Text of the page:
Since the Sixth National and International Information Rights Congress was held in Mexico City this past month, the subject broached has been in the public eye more than usual. It’s just too bad that coordinators of the event missed another chance this year to strengthen environmental information access while they were addressing legal measures for community right-to-know.
Legal tools guaranteeing access to information are a crucial part of democratization, participatory government, and accountability. With the evolution of organized civil society and the routing of single-party presidential rule, Mexico has been a leader in the drive for mandatory information access in Latin America.
The effort is evident in the 5-year-old movement for the effective application of the new Federal Transparency and Governmental Public Information Access Law that took effect in mid-2003. The measure is a national freedom of information act that states are adopting.
Its implications for government transparency at the federal and state levels, as well as media law and protection for journalists, were the crucial topics of the congress hosted at the Juridical Research Institute of the Mexican National Autonomous University (UNAM) in November 2005.
But apparently neither the myriad information and media law specialists on the organizing committee nor the prestigious Konrad Adenauer Foundation representatives in charge of helping fund the event have yet taken seriously environmentalists’ decade-long struggle to implement a toxics inventory mandating public disclosure of industrial pollution discharges. Otherwise the congress would have had the issue of the Pollutant Release and Transfer Register (PRTR) on the agenda.
The PRTR goes a step further than the freedom of information act by requiring not only that officials divulge data but also that private production facilities do. A 2001 federal legislative reform of the country’s general environmental law forced the government to institute the PRTR in order to live up to accords signed under the Organization for Economic Cooperation and Development and under the North American Free Trade Agreement’s Commission for Environmental Cooperation (CEC).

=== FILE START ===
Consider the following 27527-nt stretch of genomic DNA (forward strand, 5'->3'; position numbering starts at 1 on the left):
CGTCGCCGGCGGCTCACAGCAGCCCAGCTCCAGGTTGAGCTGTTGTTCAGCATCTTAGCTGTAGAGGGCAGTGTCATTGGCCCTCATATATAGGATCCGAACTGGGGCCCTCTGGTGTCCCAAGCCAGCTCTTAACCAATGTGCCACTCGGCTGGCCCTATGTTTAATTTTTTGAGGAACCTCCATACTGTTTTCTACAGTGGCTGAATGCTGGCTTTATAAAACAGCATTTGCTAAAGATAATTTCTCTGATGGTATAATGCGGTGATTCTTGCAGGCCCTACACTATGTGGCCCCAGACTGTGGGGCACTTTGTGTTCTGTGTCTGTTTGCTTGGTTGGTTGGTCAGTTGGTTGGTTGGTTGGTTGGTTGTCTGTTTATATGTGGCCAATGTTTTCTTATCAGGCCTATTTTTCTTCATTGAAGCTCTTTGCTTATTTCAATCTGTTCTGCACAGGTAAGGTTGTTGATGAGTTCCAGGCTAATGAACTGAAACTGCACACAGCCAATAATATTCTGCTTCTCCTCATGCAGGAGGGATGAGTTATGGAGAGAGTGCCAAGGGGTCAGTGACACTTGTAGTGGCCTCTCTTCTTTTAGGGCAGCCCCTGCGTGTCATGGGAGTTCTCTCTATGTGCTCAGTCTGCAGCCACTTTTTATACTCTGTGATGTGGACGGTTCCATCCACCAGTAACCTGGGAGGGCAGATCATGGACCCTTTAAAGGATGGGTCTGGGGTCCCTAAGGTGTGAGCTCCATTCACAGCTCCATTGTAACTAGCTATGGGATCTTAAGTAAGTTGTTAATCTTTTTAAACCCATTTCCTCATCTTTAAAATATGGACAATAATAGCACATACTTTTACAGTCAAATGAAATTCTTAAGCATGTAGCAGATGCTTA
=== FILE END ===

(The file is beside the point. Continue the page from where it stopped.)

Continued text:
The pollutant register is necessary to collect statistics, so that the government has a database on which to draw when an individual makes a freedom-of-information request. In short, the PRTR and the freedom of information act must go hand in hand.
Because this key fact eluded the congress, I want to dedicate the following words to providing a brief update on just how close and yet how far Mexico is from achieving a pollutant register like those in place for years in the United States, Canada, and Europe.
Mexico is poised to become the first country in Latin America with a mandatory, public inventory of industrial sites’ hazardous waste. But some industry leaders still buck the tide, and with presidential elections looming next year, the legal battles for the PRTR so hard won by civil society stand to be overturned in a new administration.
Meanwhile, the Environment and Natural Resources Secretariat (Semarnat) says it expects only about 11,000 of the 30,000 industrial plants with federally regulated toxic waste to report theirs in the first round of filing that was set to end in December 2005. What’s more, the temporary list of 104 substances and thresholds the sites must report is sorely in need of technical improvement.
The entire process of getting the PRTR up and running is so flawed that it will result in a practically useless data release in June 2006, when the statistics are to become public for the first time ever. Lack of corporate responsibility combined with no federal budget for monitoring and enforcement of reporting will have the bad side effect of making companies that report look worse than the ones that fail to comply.
However, all is not lost. At least the process is underway. The federal government must proceed with forums to build administrative capacity and train businesses how to report; it has to receive and respond to input from various sectors in so doing. States have to take on their share of the responsibility.
Legal and journalism experts, such as those at the information rights congress, have to put more effort into making PRTR implementation a reality. They should be pitching in to fine-tune its mechanisms and raising public awareness of its importance as a community right-to-know instrument.
Foundations should insist that recipients of their money for enhancing information access connect the dots between the PRTR effort and general freedom-of-information activities. Polluters should take a proactive approach to dealing with the release of their data, using it to help themselves clean up their act and their image.
Last but not least, environmental organizations need to find support for their efforts to help set criteria and standards for substances reported, as well as position themselves to aid people in using the PRTR for constructive purposes, once it begins to function.